Rugby World Cup 2019

Roofer-cum-hooker a poster boy for amateurs

Rey Lee-lo scoring the fifth of Samoa's six tries in their 34-9 Pool A win over Russia in Kumagaya yesterday. He was one of two Samoan players sent to the sin bin for high tackles in the first half but his team recovered well from a 6-5 half-time def
Rey Lee-lo scoring the fifth of Samoa's six tries in their 34-9 Pool A win over Russia in Kumagaya yesterday. He was one of two Samoan players sent to the sin bin for high tackles in the first half but his team recovered well from a 6-5 half-time deficit to triumph easily. PHOTO: ASSOCIATED PRESS

TOKYO • Siua Maile was working as a roofer in Christchurch when he got a call from Tonga's national rugby team last month, saying they needed a hooker.

Three weeks later, he was playing against New Zealand in what was the world champions' final warm-up game before heading to Japan.

But despite being thrown into the deep end during Tonga's 92-7 obliteration at the hands of the All Blacks on Sept 7, he did enough to win a place in the squad.

Maile is one of dozens of blue-and white-collar workers at the World Cup - harking back to the game's cherished amateur origins.

The lower-ranked teams are dotted with players who have to earn their crust off the field, with many of them making significant financial sacrifices to feature in Japan - a far cry from the lucrative salaries enjoyed by players from the sport's elite nations.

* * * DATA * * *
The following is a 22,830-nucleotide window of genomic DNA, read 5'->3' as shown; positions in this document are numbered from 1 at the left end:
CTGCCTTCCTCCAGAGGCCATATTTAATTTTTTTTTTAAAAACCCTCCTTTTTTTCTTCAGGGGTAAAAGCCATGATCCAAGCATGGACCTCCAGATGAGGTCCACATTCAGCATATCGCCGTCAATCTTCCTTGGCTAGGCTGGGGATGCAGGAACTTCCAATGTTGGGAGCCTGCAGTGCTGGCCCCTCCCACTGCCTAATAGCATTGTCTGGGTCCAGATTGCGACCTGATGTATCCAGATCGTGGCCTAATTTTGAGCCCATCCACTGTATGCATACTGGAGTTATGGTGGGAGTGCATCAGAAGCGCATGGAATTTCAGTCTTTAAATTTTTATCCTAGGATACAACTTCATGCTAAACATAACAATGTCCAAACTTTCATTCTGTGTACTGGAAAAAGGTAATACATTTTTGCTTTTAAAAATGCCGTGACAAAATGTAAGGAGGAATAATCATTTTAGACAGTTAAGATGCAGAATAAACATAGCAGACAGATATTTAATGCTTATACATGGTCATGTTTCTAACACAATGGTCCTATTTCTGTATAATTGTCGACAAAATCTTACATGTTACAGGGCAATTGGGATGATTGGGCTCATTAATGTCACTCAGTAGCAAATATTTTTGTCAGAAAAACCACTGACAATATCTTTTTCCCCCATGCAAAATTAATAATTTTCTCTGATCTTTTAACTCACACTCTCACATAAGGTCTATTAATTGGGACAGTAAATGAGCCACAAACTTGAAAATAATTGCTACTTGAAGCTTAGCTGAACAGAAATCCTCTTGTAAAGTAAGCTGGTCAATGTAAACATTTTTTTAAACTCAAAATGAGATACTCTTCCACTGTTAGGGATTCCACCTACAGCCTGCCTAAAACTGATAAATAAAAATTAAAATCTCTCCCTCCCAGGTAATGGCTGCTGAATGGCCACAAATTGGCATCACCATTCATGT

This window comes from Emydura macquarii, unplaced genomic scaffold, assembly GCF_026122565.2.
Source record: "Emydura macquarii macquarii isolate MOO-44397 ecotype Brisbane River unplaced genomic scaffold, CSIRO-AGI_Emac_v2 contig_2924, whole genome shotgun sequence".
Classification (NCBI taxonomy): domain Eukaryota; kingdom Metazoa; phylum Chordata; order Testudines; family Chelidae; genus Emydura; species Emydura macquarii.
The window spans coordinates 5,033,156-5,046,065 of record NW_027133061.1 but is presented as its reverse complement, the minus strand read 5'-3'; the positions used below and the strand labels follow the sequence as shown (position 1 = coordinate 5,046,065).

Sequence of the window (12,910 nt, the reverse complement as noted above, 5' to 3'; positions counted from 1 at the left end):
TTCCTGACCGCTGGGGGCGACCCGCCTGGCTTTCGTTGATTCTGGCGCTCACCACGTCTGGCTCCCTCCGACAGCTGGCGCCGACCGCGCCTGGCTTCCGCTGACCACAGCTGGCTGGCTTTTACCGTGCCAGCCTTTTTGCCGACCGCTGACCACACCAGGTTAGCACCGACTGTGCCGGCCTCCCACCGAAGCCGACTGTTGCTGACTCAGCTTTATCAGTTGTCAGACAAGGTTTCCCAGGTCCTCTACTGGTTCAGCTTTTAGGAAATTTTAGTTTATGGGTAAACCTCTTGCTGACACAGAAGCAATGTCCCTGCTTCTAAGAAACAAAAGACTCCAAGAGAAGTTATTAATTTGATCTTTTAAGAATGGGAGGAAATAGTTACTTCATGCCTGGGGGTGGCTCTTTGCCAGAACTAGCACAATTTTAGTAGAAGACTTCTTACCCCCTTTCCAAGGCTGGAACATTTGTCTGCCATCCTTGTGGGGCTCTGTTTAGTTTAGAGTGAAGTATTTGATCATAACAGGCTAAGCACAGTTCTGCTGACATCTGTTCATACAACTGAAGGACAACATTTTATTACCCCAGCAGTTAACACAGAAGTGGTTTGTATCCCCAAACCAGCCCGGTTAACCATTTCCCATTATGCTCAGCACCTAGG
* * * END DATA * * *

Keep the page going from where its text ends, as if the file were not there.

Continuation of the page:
"I would say 15 to 20 players made themselves unavailable. We can't pay our players much," Tonga coach Toutai Kefu told The Daily Mail, revealing that they were paid "about US$600 (S$826) per week".

It is not just the poor Pacific Island nations that have to make do on a shoestring budget, though.

While Uruguay fly-half Felipe Berchesi is one of the lucky ones to have a professional contract with French second-tier club US Dax, he admitted that some of his amateur teammates struggle to make ends meet, with football practically a religion in his country.

"You have to be crazy to play rugby in Uruguay. You have to really want to play. They are mad," he told Agence France-Presse. "You have to pay to play here. They train in the evenings or morning, after or before work.

"Our federation is not very rich. We make do with the resources we have."

The Namibia team that put up a brave fight against Six Nations side Italy, even taking the lead before losing 47-22 on Sunday, also have only a handful of professional players.

Of their sacrifices and less than ideal playing conditions, defence coach Dale McIntosh said: "We've trained in the morning and at night, and their recovery sessions have been during their lunch break (from work) for some of them.

"They played on a pitch one day with electric cables running straight down the middle. The ref said, 'If it hits the cable, we'll put down a scrum.' I've never heard of that. No one has heard of that."

In yesterday's Pool A match, Samoa survived being reduced to 13 men for almost 10 minutes in the first half and struggled to overcome a limited and exhausted Russia team, to open their campaign with a bonus-point 34-9 victory at Kumagaya Rugby Stadium.

AGENCE FRANCE-PRESSE, REUTERS

A version of this article appeared in the print edition of The Straits Times on September 25, 2019, with the headline 'Roofer-cum-hooker a poster boy for amateurs'. Print Edition | Subscribe